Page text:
Photo Credit: Yishai Fleisher

When Ya’akov decides to prioritize the younger son, Ephraim, over the older Menashe, it does not sit well with their father, Yosef. Not only does it not sit well, Yosef physically tries to reverse Ya’akov’s course of action, reminding him that Menashe is the firstborn (48:17). While some claim that Yosef is motivated by thinking that Ya’akov’s bad vision is responsible for his action, the Torah seems to indicate otherwise: By telling us that “it was bad in [Yosef’s] eyes,” it points to a more ideological reason for his response.  

It is true that Ya’akov’s decision to prioritize Ephraim also requires some explanation. Still, the stranger component of this scene is Yosef’s unusually strong opposition to it. By this point in time, it had become clear that being born first does not assure any prioritization. It had never been – and would almost never be – the case in the Bible’s most important families. In fact, the very legitimacy of his family’s claim to the legacy of Avraham and Yitzchak rested on the idea that a younger brother (Ya’akov) could take the position is normally reserved for the older brother (Esav). So how could Yosef challenge it now? 


What we see here is one more indication of the difference between Yosef and the other brothers. Predisposed to think in more conventional terms, he was likely always a bit uncomfortable with the subversive values of his family. It is not with Avraham’s path of ethical monotheism that he disagreed, as much as how it was to be implemented. In line with this, R. Eliyahu Mizrachi posits that the midrashic explanation of why Yosef thought his brothers were sinners is based on his thinking that they should follow Noachide law, whereas they thought to follow Torah law. In other words, Yosef believed it made more sense to influence the world with a less confrontational path, more easily shared by others. 

And Yosef’s tendency against rocking the boat was likely only reinforced in exile, away from his family and the spiritual qualities inherent of the Land of Israel. This is not to take away from his righteousness and from his impressive attachment to God in the most challenging circumstances. But revealingly, the name of God that was always on his lips was that of the universal God, Elokim.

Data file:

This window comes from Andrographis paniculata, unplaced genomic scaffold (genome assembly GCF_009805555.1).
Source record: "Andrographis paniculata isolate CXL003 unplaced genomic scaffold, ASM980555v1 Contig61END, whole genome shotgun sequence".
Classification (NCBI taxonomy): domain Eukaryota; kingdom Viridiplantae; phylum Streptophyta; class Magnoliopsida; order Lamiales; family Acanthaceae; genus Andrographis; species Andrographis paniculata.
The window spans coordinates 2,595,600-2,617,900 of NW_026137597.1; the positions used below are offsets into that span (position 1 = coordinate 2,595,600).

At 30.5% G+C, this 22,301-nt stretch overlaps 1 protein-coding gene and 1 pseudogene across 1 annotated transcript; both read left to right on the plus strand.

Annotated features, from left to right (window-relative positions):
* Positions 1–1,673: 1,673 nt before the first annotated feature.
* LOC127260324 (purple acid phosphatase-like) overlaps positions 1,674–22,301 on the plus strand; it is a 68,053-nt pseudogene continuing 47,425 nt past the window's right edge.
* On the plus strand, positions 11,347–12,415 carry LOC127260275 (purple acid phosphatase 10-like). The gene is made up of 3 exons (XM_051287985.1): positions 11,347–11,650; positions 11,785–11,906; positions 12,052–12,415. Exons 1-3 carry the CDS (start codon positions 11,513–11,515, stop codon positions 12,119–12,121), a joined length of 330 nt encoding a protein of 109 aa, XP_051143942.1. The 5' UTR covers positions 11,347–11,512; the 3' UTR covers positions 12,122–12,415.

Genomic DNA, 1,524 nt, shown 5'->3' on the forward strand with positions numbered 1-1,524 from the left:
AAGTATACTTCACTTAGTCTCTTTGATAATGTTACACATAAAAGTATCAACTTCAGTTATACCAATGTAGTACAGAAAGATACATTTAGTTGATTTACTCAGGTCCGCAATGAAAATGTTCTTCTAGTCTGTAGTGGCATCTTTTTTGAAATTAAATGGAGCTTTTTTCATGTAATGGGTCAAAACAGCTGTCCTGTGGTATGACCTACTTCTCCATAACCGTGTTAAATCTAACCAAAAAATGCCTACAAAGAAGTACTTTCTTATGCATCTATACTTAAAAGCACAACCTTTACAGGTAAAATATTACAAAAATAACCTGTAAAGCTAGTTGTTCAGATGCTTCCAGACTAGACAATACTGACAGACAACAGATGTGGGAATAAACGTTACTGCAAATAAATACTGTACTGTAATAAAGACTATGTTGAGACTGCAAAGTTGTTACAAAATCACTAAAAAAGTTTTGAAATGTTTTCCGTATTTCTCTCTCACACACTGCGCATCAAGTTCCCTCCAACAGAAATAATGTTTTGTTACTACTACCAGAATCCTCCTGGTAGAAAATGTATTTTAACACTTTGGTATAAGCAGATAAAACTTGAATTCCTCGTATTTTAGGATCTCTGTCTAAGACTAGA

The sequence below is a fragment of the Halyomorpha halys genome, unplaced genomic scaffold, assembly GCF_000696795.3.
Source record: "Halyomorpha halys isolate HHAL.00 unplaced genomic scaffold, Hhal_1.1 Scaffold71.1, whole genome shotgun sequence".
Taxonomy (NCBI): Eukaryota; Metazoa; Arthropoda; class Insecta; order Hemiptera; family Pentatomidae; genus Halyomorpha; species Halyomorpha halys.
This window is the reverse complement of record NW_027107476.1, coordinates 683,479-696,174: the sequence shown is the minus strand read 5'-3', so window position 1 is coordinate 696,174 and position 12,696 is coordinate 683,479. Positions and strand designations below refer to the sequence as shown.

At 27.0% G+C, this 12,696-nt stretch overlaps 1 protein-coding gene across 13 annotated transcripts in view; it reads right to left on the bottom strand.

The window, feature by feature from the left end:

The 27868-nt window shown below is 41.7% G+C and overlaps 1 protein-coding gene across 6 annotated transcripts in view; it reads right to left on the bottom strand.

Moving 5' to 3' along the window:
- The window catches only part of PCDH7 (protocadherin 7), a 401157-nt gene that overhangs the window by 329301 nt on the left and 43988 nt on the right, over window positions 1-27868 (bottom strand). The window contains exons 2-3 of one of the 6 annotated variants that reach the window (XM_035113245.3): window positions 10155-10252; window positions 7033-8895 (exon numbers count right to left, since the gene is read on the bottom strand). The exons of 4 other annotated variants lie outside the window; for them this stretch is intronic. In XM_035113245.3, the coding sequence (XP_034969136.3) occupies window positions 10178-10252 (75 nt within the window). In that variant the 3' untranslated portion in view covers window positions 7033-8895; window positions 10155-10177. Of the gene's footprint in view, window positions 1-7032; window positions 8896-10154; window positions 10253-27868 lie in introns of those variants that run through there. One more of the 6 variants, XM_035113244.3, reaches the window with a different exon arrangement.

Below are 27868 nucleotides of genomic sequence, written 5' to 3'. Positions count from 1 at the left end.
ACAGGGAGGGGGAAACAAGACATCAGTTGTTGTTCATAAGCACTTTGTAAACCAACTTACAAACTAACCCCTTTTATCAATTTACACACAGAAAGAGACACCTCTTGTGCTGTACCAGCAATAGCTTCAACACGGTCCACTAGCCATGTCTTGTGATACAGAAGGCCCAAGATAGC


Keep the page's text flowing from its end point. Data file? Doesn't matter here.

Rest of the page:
Discounting the importance of birth order was part of the emerging Torah’s radicalism that made Yosef uneasy: Given that almost all monarchial succession is based upon birth order, subverting it would cause serious political turmoil, wherein the death of a monarch would bring potentially violent competition for the throne which could, in turn, easily lead to societal chaos. This was not easily lost on Egypt’s viceroy, serving under Egypt’s most powerful firstborn, as he was. 

So while Yosef may not have sought to override his father in the Land of Israel, Ya’akov insistence on his subversive principles right in the heart of the Egyptian court that Yosef’s nuclear family represented, was something Yosef had to at least protest. If for no other reason, his agreement to such an approach could have resulted in serious problems with Pharaoh. That being said, it appears that Yosef’s disagreement with his father is more about the future of the Jewish people than it is about the future of Egypt. As happened when he was younger, Yosef’s attempt to determine the future of his own family is rebuffed. 

Ya’akov decides that Yosef is overstepping his bounds. He decides that Yosef’s approach is only correct within the carefully calculated equations that define the latter’s official position in Egypt. The Torah goes out of its way to detail Yosef’s division of property, produce and labor over several years, showing Yosef’s full internalization of his official role. And the last thing such an administrator needs is destabilizing social and religious ideals. Yet, the Jew has no choice but to destabilize. He may be an extremely effective administrator; but at the end of the day, that must take a back seat to ideas designed to shake man up out of spiritual lethargy.  

And so Ya’akov responds to his son, “I know, I know.” I am aware of what you are saying on a conventional level. I also know that it will cause you problems. But if we are to have a significant impact on the world, we have no choice. We were not put in this world to win Nobel Prizes in Economics. We were put on this world to ‘perfect the kingdom of God.’ That is what we have done in the Land of Israel and that is what we will continue to do outside of it!  


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Rabbi Francis Nataf ( is a veteran Tanach educator who has written an acclaimed contemporary commentary on the Torah entitled “Redeeming Relevance.” He teaches Tanach at Midreshet Rachel v'Chaya and is Associate Editor of the Jewish Bible Quarterly. He is also Translations and Research Specialist at Sefaria, where he has authored most of Sefaria's in-house translations, including such classics as Sefer HaChinuch, Shaarei Teshuva, Derech Hashem, Chovat HaTalmidim and many others. He is a prolific writer and his articles on parsha, current events and Jewish thought appear regularly in many Jewish publications such as The Jewish Press, Tradition, Hakira, the Times of Israel, the Jerusalem Post, Jewish Action and Haaretz.